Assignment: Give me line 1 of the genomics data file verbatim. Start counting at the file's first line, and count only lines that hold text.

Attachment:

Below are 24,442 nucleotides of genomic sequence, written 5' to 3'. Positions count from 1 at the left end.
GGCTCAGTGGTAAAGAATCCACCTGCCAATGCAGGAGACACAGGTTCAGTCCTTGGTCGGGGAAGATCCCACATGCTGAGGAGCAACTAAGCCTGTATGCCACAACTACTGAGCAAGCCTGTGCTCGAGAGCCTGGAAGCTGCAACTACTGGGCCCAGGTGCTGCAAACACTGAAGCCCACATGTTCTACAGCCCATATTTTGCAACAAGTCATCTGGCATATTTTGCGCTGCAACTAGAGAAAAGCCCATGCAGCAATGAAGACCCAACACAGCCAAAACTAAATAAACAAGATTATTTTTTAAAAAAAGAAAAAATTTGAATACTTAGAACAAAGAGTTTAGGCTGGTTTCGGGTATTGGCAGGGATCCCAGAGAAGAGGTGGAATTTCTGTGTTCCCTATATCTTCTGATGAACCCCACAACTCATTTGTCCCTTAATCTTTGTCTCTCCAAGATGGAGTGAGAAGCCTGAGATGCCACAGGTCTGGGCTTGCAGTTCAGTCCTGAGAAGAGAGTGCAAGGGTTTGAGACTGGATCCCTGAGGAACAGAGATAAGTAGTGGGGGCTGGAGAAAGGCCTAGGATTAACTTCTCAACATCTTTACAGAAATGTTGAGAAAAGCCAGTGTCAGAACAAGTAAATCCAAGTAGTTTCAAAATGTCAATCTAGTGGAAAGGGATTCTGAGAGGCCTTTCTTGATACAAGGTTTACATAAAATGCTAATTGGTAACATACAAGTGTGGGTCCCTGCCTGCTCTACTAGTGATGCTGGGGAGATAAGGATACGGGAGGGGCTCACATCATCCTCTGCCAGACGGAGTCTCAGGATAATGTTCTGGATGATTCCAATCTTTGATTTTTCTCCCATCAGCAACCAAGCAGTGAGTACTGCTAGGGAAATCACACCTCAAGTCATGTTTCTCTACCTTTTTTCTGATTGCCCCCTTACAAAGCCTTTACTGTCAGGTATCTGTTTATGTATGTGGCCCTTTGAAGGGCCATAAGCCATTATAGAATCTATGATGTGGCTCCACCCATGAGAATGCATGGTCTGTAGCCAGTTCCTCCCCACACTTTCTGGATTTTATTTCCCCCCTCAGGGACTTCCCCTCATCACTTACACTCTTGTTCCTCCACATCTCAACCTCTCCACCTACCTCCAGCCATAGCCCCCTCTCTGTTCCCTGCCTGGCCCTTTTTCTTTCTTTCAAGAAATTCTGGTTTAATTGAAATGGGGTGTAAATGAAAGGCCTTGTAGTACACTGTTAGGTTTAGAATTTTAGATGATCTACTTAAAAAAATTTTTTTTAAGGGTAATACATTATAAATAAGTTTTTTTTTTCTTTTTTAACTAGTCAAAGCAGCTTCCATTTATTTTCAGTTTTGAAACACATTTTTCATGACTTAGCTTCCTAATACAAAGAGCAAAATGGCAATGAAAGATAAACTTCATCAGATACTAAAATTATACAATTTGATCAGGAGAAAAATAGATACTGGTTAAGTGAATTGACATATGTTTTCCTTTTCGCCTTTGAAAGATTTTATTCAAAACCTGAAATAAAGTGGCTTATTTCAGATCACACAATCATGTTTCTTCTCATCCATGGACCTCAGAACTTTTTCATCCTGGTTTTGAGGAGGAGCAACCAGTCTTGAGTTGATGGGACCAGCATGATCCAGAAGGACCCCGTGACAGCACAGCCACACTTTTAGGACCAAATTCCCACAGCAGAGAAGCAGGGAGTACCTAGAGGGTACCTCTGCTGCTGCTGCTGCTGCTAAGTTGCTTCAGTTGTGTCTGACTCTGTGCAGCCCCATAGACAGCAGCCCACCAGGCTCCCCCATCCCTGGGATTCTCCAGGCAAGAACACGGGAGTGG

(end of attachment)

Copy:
Below are 24,442 nucleotides of genomic sequence, written 5' to 3'. Positions count from 1 at the left end.